Legal Question in Criminal Law in California

What type of lawyer is need to get a felony (with no hard time served) expunged and how do we go about getting it done? Do we contact the courrts or what? How do we start? What is the cost to do this?


Asked on 3/19/10, 3:10 pm

2 Answers from Attorneys

Robert Marshall Law Office of Robert L, Marshall

You may be able to handle a so-called "expungement" yourself. Most court clerks have a "1203.4 packet" which you can buy for less than ten dollars. It contains all the necessary forms and instructions. The court can charge you up to $120 to cover the cost of the hearing.

Some misdemeanors, commonly known as "wobblers," can be reduced to a misdemeanor, which has many additional benefits and can be done at the same time.

Under Penal Code §1203.4, a person who is granted probation can apply to have the case dismissed after probation is complete. This is sometimes called an expungement, but it doesn't really expunge anything or seal your record. The conviction is still a part of the court's public records, which will also show the case was dismissed. You still must disclose the conviction when applying to be a police officer or for certain other jobs, or if asked on an application for a state license or to run for public office. It will not remove any restrictions on your right to own a firearm or relieve you of the requirement to register as a sex offender. The conviction can still be considered a prior offense; for instance, a prior theft conviction could make any future petty theft a felony, or a prior DUI conviction could be used to increase the punishment in subsequent DUI convictions.

BEWARE of law firms that promise to "clear your record" and charge thousands of dollars. The process of filing a Penal Code §1203.4 petition is pretty simple, and you can do it yourself with forms available from the court clerk's office, especially if you completed probation without any problems. If you had a probation violation along the way, you may want an attorney's help, but the guys who charge thousands to file simple paperwork will probably overcharge you for that, too.

Please understand that this is a general discussion of legal principles by a California lawyer and does not create an attorney/client relationship. It's impossible to give detailed, accurate advice based on a few sentences on a website (and you shouldn't provide too much specific information about your legal matter on a public forum like this site, anyway). You should always seek advice from an attorney licensed in your jurisdiction who can give you an informed opinion after reviewing all of the relevant information.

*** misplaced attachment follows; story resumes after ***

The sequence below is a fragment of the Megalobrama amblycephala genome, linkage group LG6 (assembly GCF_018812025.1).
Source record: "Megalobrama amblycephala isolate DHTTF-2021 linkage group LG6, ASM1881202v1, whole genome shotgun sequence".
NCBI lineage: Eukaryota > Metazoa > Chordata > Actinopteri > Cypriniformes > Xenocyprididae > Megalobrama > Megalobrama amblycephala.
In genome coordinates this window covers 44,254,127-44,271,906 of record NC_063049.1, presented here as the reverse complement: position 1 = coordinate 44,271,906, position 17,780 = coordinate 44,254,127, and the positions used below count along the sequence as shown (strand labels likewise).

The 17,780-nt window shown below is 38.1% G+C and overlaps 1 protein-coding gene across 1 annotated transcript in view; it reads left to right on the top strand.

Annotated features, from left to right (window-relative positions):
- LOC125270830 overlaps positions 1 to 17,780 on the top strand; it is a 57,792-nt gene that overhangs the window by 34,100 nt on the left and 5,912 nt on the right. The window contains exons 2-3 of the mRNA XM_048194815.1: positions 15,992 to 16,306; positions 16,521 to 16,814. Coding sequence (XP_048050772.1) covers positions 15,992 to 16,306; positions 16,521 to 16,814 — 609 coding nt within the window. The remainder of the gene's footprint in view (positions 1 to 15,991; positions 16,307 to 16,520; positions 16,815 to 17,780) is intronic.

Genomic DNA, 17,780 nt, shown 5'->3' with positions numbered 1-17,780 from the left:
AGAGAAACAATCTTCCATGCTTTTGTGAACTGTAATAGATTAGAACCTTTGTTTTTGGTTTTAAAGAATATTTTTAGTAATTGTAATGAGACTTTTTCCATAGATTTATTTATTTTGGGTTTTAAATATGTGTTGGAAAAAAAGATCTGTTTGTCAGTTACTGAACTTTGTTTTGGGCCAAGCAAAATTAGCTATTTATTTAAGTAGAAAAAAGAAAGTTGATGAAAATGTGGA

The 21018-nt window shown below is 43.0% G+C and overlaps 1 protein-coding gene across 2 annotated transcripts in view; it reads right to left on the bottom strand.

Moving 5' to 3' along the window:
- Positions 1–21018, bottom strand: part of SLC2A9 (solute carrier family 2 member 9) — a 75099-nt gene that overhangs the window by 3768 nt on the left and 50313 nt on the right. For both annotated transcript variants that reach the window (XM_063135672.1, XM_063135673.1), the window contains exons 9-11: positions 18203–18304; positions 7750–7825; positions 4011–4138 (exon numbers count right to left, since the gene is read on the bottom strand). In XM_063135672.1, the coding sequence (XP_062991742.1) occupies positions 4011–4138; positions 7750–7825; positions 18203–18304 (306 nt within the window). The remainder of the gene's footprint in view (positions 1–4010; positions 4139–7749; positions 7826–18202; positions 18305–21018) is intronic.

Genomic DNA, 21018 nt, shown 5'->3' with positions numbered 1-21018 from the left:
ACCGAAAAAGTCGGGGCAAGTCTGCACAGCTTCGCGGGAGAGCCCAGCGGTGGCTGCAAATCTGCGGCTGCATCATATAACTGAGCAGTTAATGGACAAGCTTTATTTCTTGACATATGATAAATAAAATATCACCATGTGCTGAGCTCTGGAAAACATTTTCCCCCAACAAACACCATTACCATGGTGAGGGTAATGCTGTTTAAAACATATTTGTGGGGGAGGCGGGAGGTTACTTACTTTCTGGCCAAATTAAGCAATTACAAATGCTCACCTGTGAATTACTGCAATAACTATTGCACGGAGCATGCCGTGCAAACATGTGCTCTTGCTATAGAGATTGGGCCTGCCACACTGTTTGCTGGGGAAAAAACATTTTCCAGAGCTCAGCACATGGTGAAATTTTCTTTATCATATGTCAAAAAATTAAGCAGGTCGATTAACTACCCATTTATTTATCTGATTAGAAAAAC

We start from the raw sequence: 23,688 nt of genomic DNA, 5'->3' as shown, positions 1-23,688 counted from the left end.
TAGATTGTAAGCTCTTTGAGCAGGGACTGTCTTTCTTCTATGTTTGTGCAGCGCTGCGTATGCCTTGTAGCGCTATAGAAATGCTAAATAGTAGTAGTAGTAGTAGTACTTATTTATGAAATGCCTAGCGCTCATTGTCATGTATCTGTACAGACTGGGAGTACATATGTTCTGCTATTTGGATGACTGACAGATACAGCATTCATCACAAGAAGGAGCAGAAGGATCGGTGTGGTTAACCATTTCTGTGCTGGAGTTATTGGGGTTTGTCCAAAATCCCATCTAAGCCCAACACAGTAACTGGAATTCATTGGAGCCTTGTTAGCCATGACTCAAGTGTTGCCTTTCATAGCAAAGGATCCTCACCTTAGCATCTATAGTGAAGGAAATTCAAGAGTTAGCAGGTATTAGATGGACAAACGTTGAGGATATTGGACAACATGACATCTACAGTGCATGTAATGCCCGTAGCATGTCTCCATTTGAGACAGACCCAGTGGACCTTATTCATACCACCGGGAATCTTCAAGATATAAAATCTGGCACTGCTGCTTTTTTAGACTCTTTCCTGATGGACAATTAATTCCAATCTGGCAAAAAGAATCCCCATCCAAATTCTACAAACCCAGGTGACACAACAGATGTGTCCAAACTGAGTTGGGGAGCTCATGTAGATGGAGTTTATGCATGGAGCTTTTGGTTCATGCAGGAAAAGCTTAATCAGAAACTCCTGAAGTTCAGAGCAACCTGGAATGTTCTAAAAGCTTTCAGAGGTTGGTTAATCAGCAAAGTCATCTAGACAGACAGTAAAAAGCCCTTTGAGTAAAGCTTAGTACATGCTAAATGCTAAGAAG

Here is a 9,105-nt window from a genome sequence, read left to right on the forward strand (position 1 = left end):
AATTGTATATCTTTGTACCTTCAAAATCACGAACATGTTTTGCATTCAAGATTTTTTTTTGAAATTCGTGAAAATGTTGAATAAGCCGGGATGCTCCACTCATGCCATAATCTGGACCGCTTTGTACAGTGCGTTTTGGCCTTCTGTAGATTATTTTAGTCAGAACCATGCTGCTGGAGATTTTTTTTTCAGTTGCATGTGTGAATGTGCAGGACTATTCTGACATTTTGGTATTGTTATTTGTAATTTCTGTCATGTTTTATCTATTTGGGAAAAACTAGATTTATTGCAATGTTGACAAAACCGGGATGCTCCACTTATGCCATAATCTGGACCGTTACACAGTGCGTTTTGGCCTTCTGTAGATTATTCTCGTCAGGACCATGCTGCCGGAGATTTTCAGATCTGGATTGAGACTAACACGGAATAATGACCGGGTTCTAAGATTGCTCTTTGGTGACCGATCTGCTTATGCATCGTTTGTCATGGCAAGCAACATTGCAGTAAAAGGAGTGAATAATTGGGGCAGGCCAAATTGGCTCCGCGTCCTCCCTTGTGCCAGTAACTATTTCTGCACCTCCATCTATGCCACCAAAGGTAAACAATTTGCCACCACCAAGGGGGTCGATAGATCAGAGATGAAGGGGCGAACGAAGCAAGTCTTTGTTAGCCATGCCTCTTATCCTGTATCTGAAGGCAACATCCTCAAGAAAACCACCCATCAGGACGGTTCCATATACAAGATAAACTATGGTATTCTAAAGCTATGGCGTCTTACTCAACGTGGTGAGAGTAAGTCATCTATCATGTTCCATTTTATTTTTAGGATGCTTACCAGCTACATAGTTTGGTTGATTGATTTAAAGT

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Answered on 3/24/10, 5:12 pm
Terry A. Nelson Nelson & Lawless

Many convictions can sometimes be 'expunged' by proper application and Motion to the court, but only if there was no prison time served or even sentenced, if it was not for certain sex and Domestic Violence crimes, if all terms of sentencing and probation [and at least one year of probation] are completed and finished, and if there are no new charges pending. If successful, the conviction would be retroactively withdrawn and the charges dismissed. That does not 'remove' the conviction, but merely changes the record to show 'conviction reversed and dismissed by expungement'. If expunged, you would be able to say 'no' to conviction on most private employment applications. However, the conviction is still a 'prior' for purposes of repeat offense, and must be disclosed on any application for government and professional licensing, bonding, security clearance, etc. The agency and employer then can decide whether you are barred from employment because of your conviction. The Labor Code bars employers [not others] from asking about arrests without conviction, or seeking that info from other sources, or using that info to deny employment. Private parties are not supposed to be able to access the records, but like all rules, there are ways around it. If you’re serious about doing so, and you think you qualify, feel free to contact me for the legal help you'll need.

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Answered on 3/24/10, 6:21 pm

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